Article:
“From 2003 to 2007, why was there no action taken? Why is it that until now (the) minister is unable to give a report and details?
“I call upon (Home Minister) Hishammuddin Hussein to respond and tell us how did these 1,500 people die? What has been done about their death?” asked Gobind.
On June 23, Gobind had forwarded to Deputy Home Minister Wira Abu Seman Yusop a copy of a BBC report titled “Malaysia pressed by UN over detentions without trial”. The report, published on June 18, stated that the United Nations Working Group on Arbitrary Detention’s visit to Malaysian prisons and detention centres found that between 2003 and 2007 “over 1,500 people died while being held by authorities”.
Gobind had said the deputy minister replied that there was no police report made and the ministry would only take action once a report is lodged.
Truly, such indifference shown by the deputy home minister towards the lives of people only further eroded the rakyat’s confidence in the police.
Basic rights denied
Criminal lawyer Amer Hamzah Arshad had once pointed out that laws such as the Criminal Procedure Code (CPC) and subsidiary legislation such as the Lock-up Rules were designed to “uphold and ensure the basic rights of persons under arrest” as well as to regulate lock-up conditions. However, these have been enforced in such a way that the basic rights are denied.
Section 28A (3) of the CPC stipulates that when an arrested person wishes to communicate with a “relative or friend to inform of his or her whereabouts” or “consult with a legal practitioner of his or her choice, the police officer should allow this “as soon as may be”.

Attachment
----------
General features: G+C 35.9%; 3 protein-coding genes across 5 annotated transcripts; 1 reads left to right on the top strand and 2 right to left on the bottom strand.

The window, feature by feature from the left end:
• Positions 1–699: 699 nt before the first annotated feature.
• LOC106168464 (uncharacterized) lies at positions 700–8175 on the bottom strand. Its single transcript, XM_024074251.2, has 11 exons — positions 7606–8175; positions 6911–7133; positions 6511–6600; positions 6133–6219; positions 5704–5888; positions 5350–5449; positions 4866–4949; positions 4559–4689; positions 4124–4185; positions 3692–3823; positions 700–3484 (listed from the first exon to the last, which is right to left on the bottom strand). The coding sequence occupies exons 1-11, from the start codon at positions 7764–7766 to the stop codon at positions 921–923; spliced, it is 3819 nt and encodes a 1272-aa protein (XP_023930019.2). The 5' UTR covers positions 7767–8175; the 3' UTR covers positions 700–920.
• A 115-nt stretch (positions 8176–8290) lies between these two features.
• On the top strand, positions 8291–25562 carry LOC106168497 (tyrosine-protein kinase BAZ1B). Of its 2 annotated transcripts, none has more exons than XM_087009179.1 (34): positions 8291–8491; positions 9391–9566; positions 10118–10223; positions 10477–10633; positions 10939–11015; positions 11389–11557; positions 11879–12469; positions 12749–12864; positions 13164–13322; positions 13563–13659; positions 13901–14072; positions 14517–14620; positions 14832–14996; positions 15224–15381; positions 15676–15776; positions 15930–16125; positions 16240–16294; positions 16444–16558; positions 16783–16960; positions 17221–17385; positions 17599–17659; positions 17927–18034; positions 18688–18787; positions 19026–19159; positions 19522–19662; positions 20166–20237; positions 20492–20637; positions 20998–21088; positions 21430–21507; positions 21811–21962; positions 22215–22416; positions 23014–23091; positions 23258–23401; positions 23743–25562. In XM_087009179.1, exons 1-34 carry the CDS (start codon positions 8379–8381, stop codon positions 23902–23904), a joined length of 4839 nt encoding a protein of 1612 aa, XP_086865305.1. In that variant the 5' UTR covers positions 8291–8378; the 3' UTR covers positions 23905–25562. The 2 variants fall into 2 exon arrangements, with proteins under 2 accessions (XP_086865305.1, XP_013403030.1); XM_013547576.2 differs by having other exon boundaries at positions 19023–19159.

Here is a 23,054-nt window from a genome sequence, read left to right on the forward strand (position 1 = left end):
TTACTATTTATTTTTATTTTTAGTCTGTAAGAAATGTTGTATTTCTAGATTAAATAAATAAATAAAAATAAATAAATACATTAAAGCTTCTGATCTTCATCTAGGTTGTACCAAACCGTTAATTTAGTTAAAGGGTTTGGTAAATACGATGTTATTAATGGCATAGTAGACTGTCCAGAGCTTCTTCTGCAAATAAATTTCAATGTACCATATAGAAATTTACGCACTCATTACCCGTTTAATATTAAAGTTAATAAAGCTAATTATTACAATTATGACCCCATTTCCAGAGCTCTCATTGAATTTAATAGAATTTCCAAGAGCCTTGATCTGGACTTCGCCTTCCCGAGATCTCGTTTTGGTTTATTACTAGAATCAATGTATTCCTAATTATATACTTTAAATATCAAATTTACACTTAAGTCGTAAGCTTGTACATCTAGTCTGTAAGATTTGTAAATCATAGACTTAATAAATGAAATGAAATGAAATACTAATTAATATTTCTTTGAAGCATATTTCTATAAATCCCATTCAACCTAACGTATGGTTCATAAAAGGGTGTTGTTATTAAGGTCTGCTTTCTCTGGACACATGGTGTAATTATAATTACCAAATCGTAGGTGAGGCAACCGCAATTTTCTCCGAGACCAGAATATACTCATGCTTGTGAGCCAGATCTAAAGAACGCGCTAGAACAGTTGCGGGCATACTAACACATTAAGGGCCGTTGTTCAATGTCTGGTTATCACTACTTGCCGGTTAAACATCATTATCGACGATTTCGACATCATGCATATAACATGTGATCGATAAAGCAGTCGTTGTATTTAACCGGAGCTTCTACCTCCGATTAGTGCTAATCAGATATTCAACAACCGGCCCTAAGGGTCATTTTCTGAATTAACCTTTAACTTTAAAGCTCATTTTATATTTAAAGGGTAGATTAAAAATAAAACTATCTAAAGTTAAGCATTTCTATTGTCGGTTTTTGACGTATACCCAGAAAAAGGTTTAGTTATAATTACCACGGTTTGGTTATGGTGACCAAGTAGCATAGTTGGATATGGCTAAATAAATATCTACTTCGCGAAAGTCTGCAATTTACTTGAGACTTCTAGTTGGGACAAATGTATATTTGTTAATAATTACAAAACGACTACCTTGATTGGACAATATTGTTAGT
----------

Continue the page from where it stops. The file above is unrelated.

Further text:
In reality, this provision under the law has been conveniently dismissed by the police. Why?
The Royal Commission on Police report, released in May 2005, stated that between 2000 and 2004 only six out of the 80 deaths in custody were subject to inquests.
The failure of the judicial system in delivering justice to Kugan’s family follows on the heels of Teoh Beng Hock, a former DAP political aide who was found dead on the fifth floor corridor of Plaza Masalam in Shah Alam on July 16, 2009, hours after he was interrogated by the Malaysian Anti-Corruption Commission in the same premises.
Teoh’s family rejected the possibility of suicide, suspecting foul play instead. Following a public outcry, Najib ordered an inquest into the death. But after 18 months of proceedings and with Teoh’s remains exhumed for a second post-mortem, the coroner delivered an open verdict, ruling out both suicide and homicide.
Teoh’s sister, disappointed with the unjust verdict, demanded that a Royal Commission of Inquiry be set up to relook the cause of Teoh’s death. Najib has given the royal commission a three-month deadline.
Najib, however, refused to select any one of the five nominees suggested by Teoh’s family as the commission panel. Names given included former Bar Council president Ambiga Sreenevasan, former inspector-general of police Hanif Omar and workers rights group Tenaganita founder Irene Fernandez.
It is perplexing that Najib was not keen in all five names when all five are well known advocates in their respective fields. Would Najib care to answer why he refused to appoint even one of the names referred by Teoh’s family? Is it because the government wants to hide the truth one way or another? What happened to Najib’s cry of “people first, performance now”?